Making Conversations Around COVID-19 Kid-Friendly
How can parents/guardians provide reassurance to children when a lot remains unknown? COVID-19 has changed our world in a short amount of time—and perhaps the course of history—but how can parents talk to kids about it now?
Krystle Balduzzi, M.D., pediatrician at Sutter Gould Medical Foundation, suggests that parents/guardians acknowledge that the situation affects adults just like it affects kids. Families are watching the news or absorbing information via social media trying to find the answers that will make each other feel safe. This is where parents and caretakers can model good behavior by sharing emotions in a healthy way and encouraging children to do the same. “In order to help our kids we need to help ourselves first,” she says. “We need to understand the extreme fluid nature of this whole situation.”
Creating a Safe Place to Share
Most kids know about the coronavirus and will have questions. Dr. Balduzzi suggests parents and guardians need to ask and answer questions about COVID-19 in an age-appropriate way. “Saying everything will be fine or ‘don’t worry about it’ won’t cut it,” she says. “Reassure the child that they are safe and that everyone is working together even though we can’t be with others.”
How IS the Family Helping?
Dr. Balduzzi suggests focusing on ways the family is helping the situation: washing hands with soap and water for at least 20 seconds, keeping distance between themselves and others, making sidewalk art for neighbors or donating supplies to those in need. Children may also have questions about when they can return to friends or school. Dr. Balduzzi recommends being honest and saying no one knows yet. Rather, encourage children to help think of other ways to stay connected, like virtual visits with friends, teachers or extended family.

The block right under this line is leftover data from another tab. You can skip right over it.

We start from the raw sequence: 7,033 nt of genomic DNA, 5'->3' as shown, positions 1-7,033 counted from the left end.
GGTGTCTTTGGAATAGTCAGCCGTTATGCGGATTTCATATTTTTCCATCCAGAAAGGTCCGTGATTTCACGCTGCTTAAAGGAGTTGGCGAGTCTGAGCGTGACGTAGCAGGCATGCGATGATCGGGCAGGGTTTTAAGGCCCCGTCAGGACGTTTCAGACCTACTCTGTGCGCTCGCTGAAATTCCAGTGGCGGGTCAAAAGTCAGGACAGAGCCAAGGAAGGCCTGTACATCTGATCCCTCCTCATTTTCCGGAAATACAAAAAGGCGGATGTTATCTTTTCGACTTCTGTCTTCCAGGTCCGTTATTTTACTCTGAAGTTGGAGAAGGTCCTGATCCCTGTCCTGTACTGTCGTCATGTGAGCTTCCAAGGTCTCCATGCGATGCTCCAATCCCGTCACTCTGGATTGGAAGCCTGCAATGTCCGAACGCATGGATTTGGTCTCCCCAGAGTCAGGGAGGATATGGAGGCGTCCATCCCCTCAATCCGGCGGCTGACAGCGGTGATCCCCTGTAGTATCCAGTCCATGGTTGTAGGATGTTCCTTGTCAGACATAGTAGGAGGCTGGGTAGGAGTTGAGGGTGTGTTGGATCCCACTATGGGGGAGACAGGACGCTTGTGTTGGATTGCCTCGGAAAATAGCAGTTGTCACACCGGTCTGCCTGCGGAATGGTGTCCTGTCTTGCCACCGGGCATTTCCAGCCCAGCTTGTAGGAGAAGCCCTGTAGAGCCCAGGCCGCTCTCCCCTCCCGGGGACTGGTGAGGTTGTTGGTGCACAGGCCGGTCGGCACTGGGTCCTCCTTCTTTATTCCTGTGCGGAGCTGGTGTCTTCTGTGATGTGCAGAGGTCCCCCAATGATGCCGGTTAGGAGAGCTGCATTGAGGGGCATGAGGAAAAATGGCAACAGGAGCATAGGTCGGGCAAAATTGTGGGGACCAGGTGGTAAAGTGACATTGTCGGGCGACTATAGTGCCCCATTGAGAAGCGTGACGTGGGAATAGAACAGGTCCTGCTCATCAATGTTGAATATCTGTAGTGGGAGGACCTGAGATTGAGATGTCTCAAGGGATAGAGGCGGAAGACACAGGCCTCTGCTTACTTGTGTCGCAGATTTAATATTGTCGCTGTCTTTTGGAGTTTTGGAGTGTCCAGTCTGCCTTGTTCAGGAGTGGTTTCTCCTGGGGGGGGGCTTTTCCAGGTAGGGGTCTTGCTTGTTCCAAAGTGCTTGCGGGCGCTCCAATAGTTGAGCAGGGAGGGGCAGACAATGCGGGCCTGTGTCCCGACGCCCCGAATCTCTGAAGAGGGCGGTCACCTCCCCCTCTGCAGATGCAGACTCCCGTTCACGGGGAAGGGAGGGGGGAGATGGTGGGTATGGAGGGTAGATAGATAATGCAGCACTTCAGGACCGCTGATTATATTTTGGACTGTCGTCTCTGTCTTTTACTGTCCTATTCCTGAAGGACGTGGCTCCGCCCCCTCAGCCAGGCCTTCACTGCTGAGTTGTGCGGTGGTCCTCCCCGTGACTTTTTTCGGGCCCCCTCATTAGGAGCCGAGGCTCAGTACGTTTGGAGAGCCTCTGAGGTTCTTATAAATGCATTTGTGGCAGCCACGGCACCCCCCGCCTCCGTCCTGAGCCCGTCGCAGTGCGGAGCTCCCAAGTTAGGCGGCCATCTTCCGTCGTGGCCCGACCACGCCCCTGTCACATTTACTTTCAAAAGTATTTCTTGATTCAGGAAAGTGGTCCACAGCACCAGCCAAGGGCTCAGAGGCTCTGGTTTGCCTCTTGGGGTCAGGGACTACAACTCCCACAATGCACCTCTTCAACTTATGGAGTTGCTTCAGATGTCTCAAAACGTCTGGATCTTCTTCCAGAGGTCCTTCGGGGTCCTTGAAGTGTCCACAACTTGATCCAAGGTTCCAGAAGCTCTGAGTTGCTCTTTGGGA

Finding a New Norm
Children crave structure, says Dr. Balduzzi, so getting them back into a schedule as much as possible is key. It’s important for parents and caretakers to get older kids’ input on the structure they would like to create for themselves. For those caring for younger ones, charts can help visually signal how they can stay on track. “We are now their teachers, too, and schools run on schedules, so we should considering doing the same,” she says. Dr. Balduzzi recommends keeping things simple at first: wake up, get dressed, school time, craft time, lunch, outdoor time, etc.
For those in the immediate household, this is a time to stay close and connected. Hug your child, play with them at their age-appropriate level or cuddle on the couch for a movie. Dr. Balduzzi states that this will help kids feel safe. When kids don’t feel safe, they tend to act out. This behavior change can include temper tantrums, new bedwetting or fear of the dark. For older children, this can include more risk-taking behaviors. “We need to create a safe, calm environment so that their growing minds can process what’s going on around them,” she says. Dr. Balduzzi also emphasizes that it is important for parents to acknowledge that they are human and to always forgive themselves if they have a breakdown. “Sometimes we need to get it out in order to move on,” she says. “These are trying times for everyone and the saying ‘we are all in it together’ never held more meaning than it does now.”